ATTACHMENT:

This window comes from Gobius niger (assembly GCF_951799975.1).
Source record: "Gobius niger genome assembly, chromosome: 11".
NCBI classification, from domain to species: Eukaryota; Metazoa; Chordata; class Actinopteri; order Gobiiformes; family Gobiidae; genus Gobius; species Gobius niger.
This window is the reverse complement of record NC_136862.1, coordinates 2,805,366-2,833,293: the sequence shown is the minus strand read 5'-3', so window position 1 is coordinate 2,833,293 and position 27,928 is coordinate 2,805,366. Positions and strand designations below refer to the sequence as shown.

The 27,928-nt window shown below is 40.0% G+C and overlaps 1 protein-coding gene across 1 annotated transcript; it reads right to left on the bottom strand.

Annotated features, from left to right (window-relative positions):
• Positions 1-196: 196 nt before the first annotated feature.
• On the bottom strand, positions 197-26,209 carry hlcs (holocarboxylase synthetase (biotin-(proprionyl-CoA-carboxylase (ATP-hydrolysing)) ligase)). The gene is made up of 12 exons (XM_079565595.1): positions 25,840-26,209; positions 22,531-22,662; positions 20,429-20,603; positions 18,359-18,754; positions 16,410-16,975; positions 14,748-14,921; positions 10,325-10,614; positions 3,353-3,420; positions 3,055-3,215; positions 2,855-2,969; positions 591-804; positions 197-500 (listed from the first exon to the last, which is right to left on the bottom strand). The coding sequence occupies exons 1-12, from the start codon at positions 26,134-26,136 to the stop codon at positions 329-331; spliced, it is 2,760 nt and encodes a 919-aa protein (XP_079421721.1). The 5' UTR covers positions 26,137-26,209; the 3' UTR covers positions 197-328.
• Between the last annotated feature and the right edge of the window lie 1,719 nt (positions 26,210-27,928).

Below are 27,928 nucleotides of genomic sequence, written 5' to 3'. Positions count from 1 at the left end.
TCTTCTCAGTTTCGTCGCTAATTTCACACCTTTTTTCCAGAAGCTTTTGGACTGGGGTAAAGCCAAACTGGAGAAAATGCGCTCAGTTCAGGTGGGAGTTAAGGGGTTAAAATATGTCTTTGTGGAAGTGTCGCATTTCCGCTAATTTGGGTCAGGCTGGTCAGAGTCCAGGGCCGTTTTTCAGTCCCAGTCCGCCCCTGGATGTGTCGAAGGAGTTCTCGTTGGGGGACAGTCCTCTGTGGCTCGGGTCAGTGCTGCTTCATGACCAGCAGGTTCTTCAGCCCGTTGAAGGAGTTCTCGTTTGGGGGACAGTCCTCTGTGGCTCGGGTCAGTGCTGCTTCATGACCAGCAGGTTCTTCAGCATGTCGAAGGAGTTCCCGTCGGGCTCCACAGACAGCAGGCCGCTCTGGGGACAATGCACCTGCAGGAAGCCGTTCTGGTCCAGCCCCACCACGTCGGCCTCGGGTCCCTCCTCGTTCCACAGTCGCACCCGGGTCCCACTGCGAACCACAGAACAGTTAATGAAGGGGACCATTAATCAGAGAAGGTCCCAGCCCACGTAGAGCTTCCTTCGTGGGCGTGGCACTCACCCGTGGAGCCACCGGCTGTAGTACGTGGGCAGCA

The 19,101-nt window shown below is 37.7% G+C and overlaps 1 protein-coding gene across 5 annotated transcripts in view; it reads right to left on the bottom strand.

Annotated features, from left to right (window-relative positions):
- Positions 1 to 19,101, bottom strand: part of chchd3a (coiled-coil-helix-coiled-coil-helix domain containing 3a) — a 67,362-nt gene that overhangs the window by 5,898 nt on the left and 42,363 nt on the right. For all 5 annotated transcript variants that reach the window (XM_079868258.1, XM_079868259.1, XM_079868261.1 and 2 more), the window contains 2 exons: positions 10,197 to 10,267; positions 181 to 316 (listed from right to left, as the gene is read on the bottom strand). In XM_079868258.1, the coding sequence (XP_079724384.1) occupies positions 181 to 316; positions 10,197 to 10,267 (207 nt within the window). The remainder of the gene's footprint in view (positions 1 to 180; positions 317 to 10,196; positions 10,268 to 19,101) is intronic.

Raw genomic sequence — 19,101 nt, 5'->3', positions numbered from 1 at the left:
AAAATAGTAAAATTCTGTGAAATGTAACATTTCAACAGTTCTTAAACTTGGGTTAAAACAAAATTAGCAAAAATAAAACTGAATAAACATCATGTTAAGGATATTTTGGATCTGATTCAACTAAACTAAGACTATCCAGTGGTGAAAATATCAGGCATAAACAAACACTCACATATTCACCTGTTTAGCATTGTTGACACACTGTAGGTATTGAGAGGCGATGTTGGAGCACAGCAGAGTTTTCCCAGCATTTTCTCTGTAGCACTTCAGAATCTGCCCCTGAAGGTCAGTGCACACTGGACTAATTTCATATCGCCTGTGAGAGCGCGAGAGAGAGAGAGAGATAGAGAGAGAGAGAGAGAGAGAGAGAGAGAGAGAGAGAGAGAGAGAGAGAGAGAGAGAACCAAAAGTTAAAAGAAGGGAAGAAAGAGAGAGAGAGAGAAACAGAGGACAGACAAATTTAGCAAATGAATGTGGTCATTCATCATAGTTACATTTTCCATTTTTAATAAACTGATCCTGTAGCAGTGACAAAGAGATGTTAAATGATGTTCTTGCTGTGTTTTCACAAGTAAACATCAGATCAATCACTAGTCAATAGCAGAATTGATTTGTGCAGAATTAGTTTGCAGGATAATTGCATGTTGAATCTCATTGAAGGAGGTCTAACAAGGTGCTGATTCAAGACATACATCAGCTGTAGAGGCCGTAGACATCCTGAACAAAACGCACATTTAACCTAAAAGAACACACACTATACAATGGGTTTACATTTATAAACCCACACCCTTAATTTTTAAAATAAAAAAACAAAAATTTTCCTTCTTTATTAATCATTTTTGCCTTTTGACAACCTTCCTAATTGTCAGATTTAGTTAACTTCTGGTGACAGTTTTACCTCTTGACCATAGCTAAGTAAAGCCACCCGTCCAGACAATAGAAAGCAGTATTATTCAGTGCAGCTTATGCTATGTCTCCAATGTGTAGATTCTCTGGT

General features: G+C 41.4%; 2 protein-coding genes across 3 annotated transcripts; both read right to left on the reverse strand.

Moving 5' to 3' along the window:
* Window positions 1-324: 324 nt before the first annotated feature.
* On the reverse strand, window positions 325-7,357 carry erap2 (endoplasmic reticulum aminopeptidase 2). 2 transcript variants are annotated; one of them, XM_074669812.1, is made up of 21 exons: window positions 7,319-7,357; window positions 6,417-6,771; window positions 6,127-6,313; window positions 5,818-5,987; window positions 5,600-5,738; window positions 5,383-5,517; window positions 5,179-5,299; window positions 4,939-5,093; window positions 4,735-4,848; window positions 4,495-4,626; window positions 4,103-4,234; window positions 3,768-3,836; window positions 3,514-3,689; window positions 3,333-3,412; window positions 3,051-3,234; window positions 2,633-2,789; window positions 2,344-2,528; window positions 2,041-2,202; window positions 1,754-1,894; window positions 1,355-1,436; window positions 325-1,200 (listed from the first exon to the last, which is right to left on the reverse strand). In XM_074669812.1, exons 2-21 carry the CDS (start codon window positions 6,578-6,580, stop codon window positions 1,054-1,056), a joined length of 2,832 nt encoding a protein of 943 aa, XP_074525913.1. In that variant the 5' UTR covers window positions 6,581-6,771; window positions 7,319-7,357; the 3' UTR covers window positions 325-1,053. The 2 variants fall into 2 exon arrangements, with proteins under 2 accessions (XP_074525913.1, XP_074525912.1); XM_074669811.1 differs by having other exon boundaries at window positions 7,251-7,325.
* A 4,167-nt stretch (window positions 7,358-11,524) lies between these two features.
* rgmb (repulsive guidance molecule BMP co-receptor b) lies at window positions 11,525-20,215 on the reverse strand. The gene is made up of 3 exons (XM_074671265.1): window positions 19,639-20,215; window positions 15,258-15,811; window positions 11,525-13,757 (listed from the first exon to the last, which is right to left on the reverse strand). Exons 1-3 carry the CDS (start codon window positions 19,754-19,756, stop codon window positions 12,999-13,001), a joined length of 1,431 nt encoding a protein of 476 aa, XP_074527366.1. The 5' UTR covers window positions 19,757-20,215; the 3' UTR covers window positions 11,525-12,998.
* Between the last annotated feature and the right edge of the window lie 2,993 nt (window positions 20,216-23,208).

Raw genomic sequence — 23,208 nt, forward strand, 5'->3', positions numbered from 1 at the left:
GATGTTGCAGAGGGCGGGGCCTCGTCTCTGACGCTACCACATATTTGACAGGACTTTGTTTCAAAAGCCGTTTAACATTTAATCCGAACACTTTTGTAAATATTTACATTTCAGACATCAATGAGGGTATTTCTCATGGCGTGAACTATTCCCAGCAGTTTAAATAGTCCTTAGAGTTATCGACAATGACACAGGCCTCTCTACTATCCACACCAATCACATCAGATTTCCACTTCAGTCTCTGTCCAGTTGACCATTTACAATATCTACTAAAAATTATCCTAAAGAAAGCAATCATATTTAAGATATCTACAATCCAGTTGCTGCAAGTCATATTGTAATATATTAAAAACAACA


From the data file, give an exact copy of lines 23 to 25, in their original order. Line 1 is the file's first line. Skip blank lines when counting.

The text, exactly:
* Between the last annotated feature and the right edge of the window lie 2,993 nt (window positions 20,216-23,208).

Raw genomic sequence — 23,208 nt, forward strand, 5'->3', positions numbered from 1 at the left:
GATGTTGCAGAGGGCGGGGCCTCGTCTCTGACGCTACCACATATTTGACAGGACTTTGTTTCAAAAGCCGTTTAACATTTAATCCGAACACTTTTGTAAATATTTACATTTCAGACATCAATGAGGGTATTTCTCATGGCGTGAACTATTCCCAGCAGTTTAAATAGTCCTTAGAGTTATCGACAATGACACAGGCCTCTCTACTATCCACACCAATCACATCAGATTTCCACTTCAGTCTCTGTCCAGTTGACCATTTACAATATCTACTAAAAATTATCCTAAAGAAAGCAATCATATTTAAGATATCTACAATCCAGTTGCTGCAAGTCATATTGTAATATATTAAAAACAACA